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White Paper: Effects Of The Men’S Program On Male Soldiers’ Bystander Intervention, Likelihood Of Raping, And Attitudes Toward Rape: A Pretest/Posttest Controlled Study, Final Report, United States Army - Europe, John D. Foubert Sep 2010

White Paper: Effects Of The Men’S Program On Male Soldiers’ Bystander Intervention, Likelihood Of Raping, And Attitudes Toward Rape: A Pretest/Posttest Controlled Study, Final Report, United States Army - Europe, John D. Foubert

John D. Foubert

Non-commissioned officers were trained to present a one-hour rape prevention workshop, The Men’s Program, to approximately 250 soldiers in the U.S. Army stationed in Germany. Another group of approximately 250 soldiers saw a Sexual Assault Prevention and Response Program unit brief presented by a Sexual Assault Response Coordinator/Family Advocacy Program Manager. Participants were administered pretests and posttests to determine the effectiveness of these two programs. This report details the findings of the pretest and posttest assessment. An unsuccessful attempt was made to collect data 6 months after programs were presented. Valuable lessons were learned that will be ...


In Their Own Words: Sophomore College Men Describe Attitude And Behavior Changes Resulting From A Rape Prevention Program Two Years After Their Participation., John D. Foubert, Eric Godin, Jerry Tatum Dec 2009

In Their Own Words: Sophomore College Men Describe Attitude And Behavior Changes Resulting From A Rape Prevention Program Two Years After Their Participation., John D. Foubert, Eric Godin, Jerry Tatum

John D. Foubert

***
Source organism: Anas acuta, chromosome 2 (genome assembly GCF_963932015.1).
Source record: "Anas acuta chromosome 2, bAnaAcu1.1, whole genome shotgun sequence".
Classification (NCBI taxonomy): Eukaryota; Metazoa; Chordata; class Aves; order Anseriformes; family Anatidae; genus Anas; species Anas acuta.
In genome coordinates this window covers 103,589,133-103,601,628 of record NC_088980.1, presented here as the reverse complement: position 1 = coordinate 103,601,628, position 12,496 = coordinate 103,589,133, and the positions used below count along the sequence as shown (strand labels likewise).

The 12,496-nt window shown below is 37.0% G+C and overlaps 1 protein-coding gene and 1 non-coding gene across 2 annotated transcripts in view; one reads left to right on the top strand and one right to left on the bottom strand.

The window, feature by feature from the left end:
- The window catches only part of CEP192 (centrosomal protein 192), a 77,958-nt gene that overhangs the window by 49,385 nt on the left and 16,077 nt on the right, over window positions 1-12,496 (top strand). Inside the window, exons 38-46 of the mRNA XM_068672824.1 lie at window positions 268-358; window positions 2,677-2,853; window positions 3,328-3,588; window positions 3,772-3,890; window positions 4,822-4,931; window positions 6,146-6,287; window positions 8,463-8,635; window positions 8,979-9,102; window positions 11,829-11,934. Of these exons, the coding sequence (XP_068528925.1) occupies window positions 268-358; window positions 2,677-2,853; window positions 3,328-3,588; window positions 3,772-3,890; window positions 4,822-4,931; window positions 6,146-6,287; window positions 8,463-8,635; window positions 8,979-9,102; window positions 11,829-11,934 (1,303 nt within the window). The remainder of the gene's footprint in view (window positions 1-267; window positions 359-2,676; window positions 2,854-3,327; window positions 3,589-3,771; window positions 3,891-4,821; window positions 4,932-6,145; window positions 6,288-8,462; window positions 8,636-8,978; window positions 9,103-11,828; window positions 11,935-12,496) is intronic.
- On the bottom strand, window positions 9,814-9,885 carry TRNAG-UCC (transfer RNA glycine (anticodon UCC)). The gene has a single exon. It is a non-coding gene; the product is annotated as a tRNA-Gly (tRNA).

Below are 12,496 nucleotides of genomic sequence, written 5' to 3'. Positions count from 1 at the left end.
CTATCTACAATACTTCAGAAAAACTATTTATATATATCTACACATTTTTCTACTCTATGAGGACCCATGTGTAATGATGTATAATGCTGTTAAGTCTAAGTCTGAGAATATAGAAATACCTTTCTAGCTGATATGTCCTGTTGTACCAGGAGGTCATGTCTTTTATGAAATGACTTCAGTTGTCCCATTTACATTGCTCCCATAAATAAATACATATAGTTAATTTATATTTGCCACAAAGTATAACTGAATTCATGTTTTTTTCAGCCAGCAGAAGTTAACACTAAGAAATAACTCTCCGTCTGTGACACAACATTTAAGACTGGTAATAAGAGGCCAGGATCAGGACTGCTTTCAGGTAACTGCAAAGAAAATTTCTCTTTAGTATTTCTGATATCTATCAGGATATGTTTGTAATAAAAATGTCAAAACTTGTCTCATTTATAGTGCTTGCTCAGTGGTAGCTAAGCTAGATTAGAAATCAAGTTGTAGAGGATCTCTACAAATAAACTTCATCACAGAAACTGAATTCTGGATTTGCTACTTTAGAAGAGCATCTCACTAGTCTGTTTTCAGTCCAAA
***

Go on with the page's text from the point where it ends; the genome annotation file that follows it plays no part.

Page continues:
The study conducted involved assessing students from a Southeastern public university during two academic years, after their participation in an all-male sexual assault peer education program. The study findings revealed that 79% of 184 college men reported attitude change, behavior change, or both. Furthermore, a multistage inductive analysis revealed that after seeing The Men’s Program, men intervened to prevent rapes from happening. Participants also modified their behavior to avoid committing sexual assault when they or a potential partner were under the influence of alcohol. Implications for future research were discussed.


Effects Of A Rape Awareness Program On College Women: Increasing Bystander Efficacy And Willingness To Intervene., John D. Foubert, Jennifer Langhinrichsen-Rohling Dec 2009

Effects Of A Rape Awareness Program On College Women: Increasing Bystander Efficacy And Willingness To Intervene., John D. Foubert, Jennifer Langhinrichsen-Rohling

John D. Foubert

An experimental study evaluated the efficacy of a sexual assault riskr eduction program on 279 college women that focused on learning characteristics of male perpetrators and teaching bystander intervention techniques. After seeing The Women’s Program, participants reported significantly greater bystander efficacy and significantly greater willingness to help than before seeing the program. Participants outperformed a control group. Rape myth acceptance also declined among program participants. Implications for rape awareness programming are discussed.


First-Year Male Students’ Perceptions Of A Rape Prevention Program Seven Months After Their Participation: Attitude And Behavior Changes., John D. Foubert, Jerry Tatum, Eric Godin Dec 2009

First-Year Male Students’ Perceptions Of A Rape Prevention Program Seven Months After Their Participation: Attitude And Behavior Changes., John D. Foubert, Jerry Tatum, Eric Godin

John D. Foubert

Seven months after seeing The Men’s Program, a commonly used rape prevention program, 248 first-year college men responded to four openended questions concerning whether or not the program impacted their attitudes or behavior, particularly regarding alcohol related sexual assault. Two thirds of participants reported either attitude or behavior change during the preceding academic year due to the program’s effects or that the program reinforced their current beliefs, with many describing specific incidents of either intervening to prevent a rape, or stopping themselves from engaging in risky behavior.